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A Sense of Herbs - August surprises

August 14, 2005|By Dorry Baird Norris

In early August, forecasters' weather icons repeatedly showed clouds slashed with lightning bolts and dripping rain. Each afternoon, the skies clouded over and thunder claps reverberated. But nary a drop of rain fell.

Then, after 11 dry days with temperatures reaching into the 90s, there was no nicer sound to wake up to Tuesday morning than the gentle sound of rain on the window.

Combined with the smidgen we got over last weekend, my garden received a little more than half an inch of rain in the last week or so. A mere drop in the bucket, but at least now it won't be like pulling the weeds from concrete.

In spite of the evil weather, the mid-August garden is full of special treats. The eye-catching and hummingbird-attracting cardinal flower (Lobelia cardinalis) has burst into bloom. The brilliant red tubular flowers are as showy as the cardinal's red robes from which it derives its name.

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Here, the common variety is growing next to its fancier cousin, the purple-leafed hybrid Lobelia fulgens 'Queen V'. The hybrid seems to produce more flowers per stem. Am I glad I planted these perennials in the Captain Fleete Garden, where I can see them while I work in the office.

My work schedule these days is planned around the times the hummingbirds come to snack - they are really prompt. Yesterday one lit on the upside down tomato cage that is the trellis for the purple stemmed hyacinth bean (Dolichos lablab) and sat for several minutes. It was a real treat to see a hummingbird, so close and so still.

I was puzzled when I saw yellow flowers among the branches of the Kousa dogwood and a huge purple-flowering anise hyssop. On closer inspection, they turned out to be on a black-eyed Susan vine (Thunbergia alata) that I planted early in the season and simply forgot about. It looks better here than on a trellis or in a hanging pot. This is the bonus to having so many plants in an untidy garden - each day is full of lovely surprises.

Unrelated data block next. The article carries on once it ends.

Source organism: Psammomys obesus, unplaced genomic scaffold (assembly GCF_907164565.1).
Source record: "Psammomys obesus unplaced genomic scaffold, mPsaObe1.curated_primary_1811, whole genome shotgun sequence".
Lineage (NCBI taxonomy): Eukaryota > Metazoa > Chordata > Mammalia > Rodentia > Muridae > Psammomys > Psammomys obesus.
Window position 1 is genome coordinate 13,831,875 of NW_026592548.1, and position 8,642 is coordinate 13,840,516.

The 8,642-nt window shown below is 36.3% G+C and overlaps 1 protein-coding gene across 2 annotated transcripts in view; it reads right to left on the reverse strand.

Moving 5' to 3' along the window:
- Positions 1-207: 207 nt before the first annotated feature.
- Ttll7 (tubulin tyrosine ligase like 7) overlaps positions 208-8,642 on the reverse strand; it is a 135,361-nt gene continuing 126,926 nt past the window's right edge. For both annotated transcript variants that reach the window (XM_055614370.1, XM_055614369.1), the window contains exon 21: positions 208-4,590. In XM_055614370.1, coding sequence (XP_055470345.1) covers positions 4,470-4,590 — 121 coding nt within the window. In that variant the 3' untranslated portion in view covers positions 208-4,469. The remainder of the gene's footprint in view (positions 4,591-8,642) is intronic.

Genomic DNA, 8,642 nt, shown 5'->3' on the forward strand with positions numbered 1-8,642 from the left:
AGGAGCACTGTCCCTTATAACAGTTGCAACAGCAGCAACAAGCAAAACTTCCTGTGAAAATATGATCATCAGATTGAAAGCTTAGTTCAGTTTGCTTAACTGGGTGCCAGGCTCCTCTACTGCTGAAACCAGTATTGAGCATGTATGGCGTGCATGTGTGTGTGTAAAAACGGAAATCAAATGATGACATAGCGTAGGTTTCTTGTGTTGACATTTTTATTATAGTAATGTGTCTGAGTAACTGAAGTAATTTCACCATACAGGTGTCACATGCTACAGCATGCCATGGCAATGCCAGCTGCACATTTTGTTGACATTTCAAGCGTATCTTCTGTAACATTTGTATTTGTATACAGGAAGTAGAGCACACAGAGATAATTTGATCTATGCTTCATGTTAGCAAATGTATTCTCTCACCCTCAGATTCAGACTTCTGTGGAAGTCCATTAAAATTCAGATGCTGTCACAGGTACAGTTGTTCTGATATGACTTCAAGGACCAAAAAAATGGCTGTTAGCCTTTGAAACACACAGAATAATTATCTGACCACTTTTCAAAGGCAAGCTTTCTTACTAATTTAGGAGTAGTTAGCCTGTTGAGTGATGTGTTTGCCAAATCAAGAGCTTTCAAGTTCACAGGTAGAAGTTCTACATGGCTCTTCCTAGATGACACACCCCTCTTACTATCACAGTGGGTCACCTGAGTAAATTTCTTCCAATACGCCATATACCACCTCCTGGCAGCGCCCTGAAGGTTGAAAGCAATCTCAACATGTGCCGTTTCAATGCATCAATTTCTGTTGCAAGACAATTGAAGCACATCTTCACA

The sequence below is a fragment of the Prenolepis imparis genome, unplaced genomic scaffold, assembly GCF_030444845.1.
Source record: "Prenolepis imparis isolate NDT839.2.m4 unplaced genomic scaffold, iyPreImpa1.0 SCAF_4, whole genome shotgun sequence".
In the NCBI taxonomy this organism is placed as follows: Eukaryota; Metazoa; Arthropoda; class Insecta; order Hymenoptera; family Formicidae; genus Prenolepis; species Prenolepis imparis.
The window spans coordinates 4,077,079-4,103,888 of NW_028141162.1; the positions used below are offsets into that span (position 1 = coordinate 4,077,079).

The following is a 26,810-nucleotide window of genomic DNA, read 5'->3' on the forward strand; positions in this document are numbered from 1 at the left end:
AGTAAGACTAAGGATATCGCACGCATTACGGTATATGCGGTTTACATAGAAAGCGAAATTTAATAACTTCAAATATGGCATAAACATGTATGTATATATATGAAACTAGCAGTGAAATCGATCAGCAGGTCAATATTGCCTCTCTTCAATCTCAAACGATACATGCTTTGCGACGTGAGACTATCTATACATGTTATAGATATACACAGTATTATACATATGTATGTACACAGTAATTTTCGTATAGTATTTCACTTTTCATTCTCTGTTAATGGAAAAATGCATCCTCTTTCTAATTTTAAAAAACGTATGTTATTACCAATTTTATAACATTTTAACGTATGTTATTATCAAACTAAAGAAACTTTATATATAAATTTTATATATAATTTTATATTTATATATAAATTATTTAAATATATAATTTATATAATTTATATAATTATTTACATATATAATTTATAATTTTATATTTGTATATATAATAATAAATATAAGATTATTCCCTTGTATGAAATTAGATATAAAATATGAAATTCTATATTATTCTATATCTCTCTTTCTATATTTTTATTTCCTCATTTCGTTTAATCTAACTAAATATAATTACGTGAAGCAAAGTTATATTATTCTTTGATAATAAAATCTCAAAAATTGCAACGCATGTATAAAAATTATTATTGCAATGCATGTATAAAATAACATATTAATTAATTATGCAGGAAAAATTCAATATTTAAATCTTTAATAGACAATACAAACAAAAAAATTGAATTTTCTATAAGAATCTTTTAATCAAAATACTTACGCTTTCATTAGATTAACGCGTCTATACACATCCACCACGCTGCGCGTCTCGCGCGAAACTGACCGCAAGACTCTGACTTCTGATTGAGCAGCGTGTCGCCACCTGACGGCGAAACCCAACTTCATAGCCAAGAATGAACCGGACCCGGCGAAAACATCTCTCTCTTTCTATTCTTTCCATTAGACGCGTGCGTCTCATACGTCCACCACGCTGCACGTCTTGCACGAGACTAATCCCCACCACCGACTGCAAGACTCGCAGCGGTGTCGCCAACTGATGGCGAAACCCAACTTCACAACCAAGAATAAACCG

The Pee-Gee hydrangea that three weeks ago looked to be flowerless is finally blooming, and blooming with a vengeance. Obviously, the heavy pruning I did last fall has enhanced the plant.

Rosemary and roses are in flower again. And joy of joy, more than half the cuttings I made from my hardy rosemary have taken root. The record for the rosemary cuttings I brought from California is almost as good. Now the question is: Do I leave them alone in the window box where they seem happy or move them to pots of their own? Since communal living seems to agree with them, re-potting can wait until next spring.

The heat makes you want to settle quietly in the shade with a cold drink, but there's much to be done.

The 'Hansa' rose is ill - whole branches are turning brown. I think it calls for research and major surgery. Long sleeves and heavy gloves are not my favorite summer attire, but prune I must.

I suddenly have too many anise hyssop plants. They looked so inoffensive in the spring. If this happens in your garden, pull up the surplus as soon as the flowers fade. Then cut the remaining plants to the ground to prevent an anise hyssop explosion. They are hearty re-seeders. And while you're at it, those fading bee-balms should also be cut down - and those swamp milkweed pods nipped off.

Speaking of re-seeders, if your hollyhocks have formed seed heads, collect them and strew the seeds by a wall or fence. The plants will grow some now and bloom next year. I intend to collect a handful and sprinkle them around the small log cabin at the Rural Heritage Museum on Sharpsburg Pike - just as a 19th-century pioneer woman might have taken time to grow something pretty to relieve drudgery of her daily life.

Hope you've been feeding your potted plants every other week. Surely the hot weather led to extra watering. That watering drains nutrients away from the soil.

The amaryllis bulbs you set outside for the summer need a final meal, too. By Labor Day, the bulbs should be tucked inside where it's dark and dry and allowed to rest. Don't cut the leaves off until they are completely dry. That was the mistake I made last year. Because the soil was wet, new leaves began to form using up so much stored energy that there were no blooms.

Now I must get out there and attack the weeds. As Benjamin Franklin said, "One today is worth two tomorrows." Especially when the weeds are setting seeds.

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